Yes, the Bannoneon is definitely a member of the German branch of the concertina family. The core of its button layout is the same pair of rows in Richter scale, a fifth apart, that was the "German" contribution to the "Anglo-German" concertina. As we know, the 20-button Anglo-German concertina in England was enhanced by adding buttons - some of them providing the missing sharps and flats, but others providing alternate fingerings, which allow phrases to be played in one bellows direction that on a strictly Richter instrument would require bellows changes. On the Anglo, this enhancement was taken a step farther by increasing the number of buttons up to 40. The development of the large, square German Konzertina into the Carlsfelder, Chemnitzer and Bandoneon (Rheinische) models took a similar route, but bear in mind that even the smallest Bandoneons have over 50 buttons, so more alternate fingerings are possible. The typical tango Bandoneon has 72 buttons (144 tones), so it's no wonder that Argentinian Bandoneonistas can, and often prefer to, play whole melody lines on the draw. The "Anglo-" contribution to the Anglo-German concertina was the physical construction of the small, hexagonal box, which limits the number of buttons to 50 at the most, which is the absolute lower limit for Bandoneon keyboards. To counterbalance this, the small, light Anglo lends itself to quick bellows reversals, whereas the sheer mass of the much larger Bandoneon makes it less agile in this respect, making alternate fingerings more necessary. Are unisonoric "Bandoneons" really Bandoneons? As a musician and a linguist, I would tend to say "No." The term "Bandoneon" originally implied a specific button arrangement, patented by a certain Herr Band from Krefeld in the Rhineland (hence the alternate term "rheinische Stimmlage"),.and differentiated the instrument from the Carlsfelder and Chemnitzer Konzertinas, which are practically identical in shape, size and construction. There's an analogy to the English unisonoric Duets, where "Maccann," "Crane" and "Hayden" are differentiated only by button arrangement, and share the same construction and musical capabilities. The Jeffries duet is an interesting case in point: from what I've read, it's an attempt to make the familiar Anglo layout unisonoric, so as to make any combination of notes playable in the same bellows direction. But we don't term this instrument a "unisonoric Anglo;" we call it a (Jeffries) Duet. For me, this is analogous to the "unisonoric Bandoneon;" it, too, reatains certain features of the traditional Bandoneon, while removing the "press/draw" dilemma. So, in analogy to the "Jeffries Duet," we should strictly speaking refer to it as a "large, German duet Konzertina." It has no more in common with the Bandoneon than it has with the Carlsfelder or Chemnitzer Konzertinas. So why don't we drop the word "Bandoneon" from its name? The linguist knows that a word has a definition - but that it also has a so-called "semantic aura." We define "concertina" as "a free-reed, hand-held, bellows-driven instrument whose left and right ends form a continuous (perhaps overlapping) range of single notes arranged according to a common system" (as opposed to the accordion, which typically has the right- and left-hand buttons arranged according to different systems, with notes on the right and chords on the left.) The "semantic aura" of the word "concertina," however, also includes small size, polygonal shape, and a thin, piercing, timbre from single reeds with no "beating". The semantic aura of the Bandoneon has come to include the dry-octave tuning of its double reeds, which is what gives the Argentinian tango its characteristic "sound." This evocative timbre is much sought-after by accordionists, and some accordions have an appropriate register built in. But for the tango, all that is needed is the dry-octave timbre, and the (concertina-style) single-note left hand, so someone hit on the idea of making this sound avaliable to musicians who are familiar with the CBA. This move is not new: in the banjo world, we have the guitar-banjo. At a time when the banjo was mega-cool (because it could hold its own acoustically against the brass of a jazz-band), guitarists wanted that volume and penetration, too, but didn't want to learn the totally different fingering of the traditional 5-string or plectrum banjo. So banjo bodies with six strings in guitar tuning were produced. To this day, serious Bluegrass, Old-Time, Jazz and Classic banjoists are reluctant to accept the guitar-banjo as a "real" banjo. It looks sort of banjo-ish, and the timber is similar, but the musical capabilities (and limitations) are different. As an Anglo concertinist and 5-string banjoist, I see the "unisonoric Bandoneon" in a similar light. Cheers, John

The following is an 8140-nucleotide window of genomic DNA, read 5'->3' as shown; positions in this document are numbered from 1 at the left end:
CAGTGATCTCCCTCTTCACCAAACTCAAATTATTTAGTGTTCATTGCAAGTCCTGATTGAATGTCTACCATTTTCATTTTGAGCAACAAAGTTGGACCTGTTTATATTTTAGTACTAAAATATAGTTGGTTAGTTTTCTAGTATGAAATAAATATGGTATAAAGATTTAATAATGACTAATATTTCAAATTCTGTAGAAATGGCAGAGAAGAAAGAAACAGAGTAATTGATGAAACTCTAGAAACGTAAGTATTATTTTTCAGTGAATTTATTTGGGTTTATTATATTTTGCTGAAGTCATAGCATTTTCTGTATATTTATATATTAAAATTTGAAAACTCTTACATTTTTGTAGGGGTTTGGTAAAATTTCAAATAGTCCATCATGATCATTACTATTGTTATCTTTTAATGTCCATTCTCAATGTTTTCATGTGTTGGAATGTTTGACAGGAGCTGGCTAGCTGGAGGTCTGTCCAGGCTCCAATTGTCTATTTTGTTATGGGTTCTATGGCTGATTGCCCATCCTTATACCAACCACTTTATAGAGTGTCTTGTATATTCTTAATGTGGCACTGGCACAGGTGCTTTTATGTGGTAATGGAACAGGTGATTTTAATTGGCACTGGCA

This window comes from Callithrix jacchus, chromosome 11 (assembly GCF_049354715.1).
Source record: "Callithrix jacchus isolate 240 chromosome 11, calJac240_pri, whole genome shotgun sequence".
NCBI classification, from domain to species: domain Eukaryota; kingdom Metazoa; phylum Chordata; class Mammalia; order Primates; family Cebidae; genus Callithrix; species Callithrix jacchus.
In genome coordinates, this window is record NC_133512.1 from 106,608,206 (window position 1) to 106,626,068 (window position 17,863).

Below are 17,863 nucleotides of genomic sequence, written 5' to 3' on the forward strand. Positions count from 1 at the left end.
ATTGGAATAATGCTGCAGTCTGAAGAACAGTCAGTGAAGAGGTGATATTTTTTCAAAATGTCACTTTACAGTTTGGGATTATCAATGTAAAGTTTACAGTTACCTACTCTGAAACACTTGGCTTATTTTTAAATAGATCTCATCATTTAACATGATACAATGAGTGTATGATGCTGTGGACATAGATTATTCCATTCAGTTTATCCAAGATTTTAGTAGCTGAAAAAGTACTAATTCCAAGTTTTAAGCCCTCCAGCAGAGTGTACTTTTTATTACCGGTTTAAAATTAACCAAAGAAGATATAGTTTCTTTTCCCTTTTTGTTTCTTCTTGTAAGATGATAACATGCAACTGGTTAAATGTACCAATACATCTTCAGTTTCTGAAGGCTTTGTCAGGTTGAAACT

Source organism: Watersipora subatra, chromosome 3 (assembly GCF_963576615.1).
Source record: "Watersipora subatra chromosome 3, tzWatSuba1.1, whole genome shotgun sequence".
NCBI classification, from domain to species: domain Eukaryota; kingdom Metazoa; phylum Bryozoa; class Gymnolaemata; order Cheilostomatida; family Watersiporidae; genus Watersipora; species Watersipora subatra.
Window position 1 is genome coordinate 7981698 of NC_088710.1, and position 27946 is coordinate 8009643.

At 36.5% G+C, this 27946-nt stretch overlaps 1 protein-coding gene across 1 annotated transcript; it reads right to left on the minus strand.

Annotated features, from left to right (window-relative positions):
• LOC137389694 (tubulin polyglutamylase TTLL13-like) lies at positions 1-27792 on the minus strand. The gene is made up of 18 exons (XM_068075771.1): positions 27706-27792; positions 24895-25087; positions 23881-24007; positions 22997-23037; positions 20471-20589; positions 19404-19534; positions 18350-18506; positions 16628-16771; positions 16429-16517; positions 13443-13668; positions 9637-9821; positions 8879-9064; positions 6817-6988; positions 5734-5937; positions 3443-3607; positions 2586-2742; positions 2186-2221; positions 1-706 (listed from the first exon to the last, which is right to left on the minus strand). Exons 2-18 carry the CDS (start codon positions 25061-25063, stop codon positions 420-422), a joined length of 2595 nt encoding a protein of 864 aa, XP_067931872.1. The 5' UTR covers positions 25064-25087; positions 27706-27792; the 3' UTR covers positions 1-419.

15. Anglo-Irishman

    Player identification suggestions

    Possibly a male-voice choir with accompanist? Is such a choir known to exist on the I.o.M. at that period? Cheers, John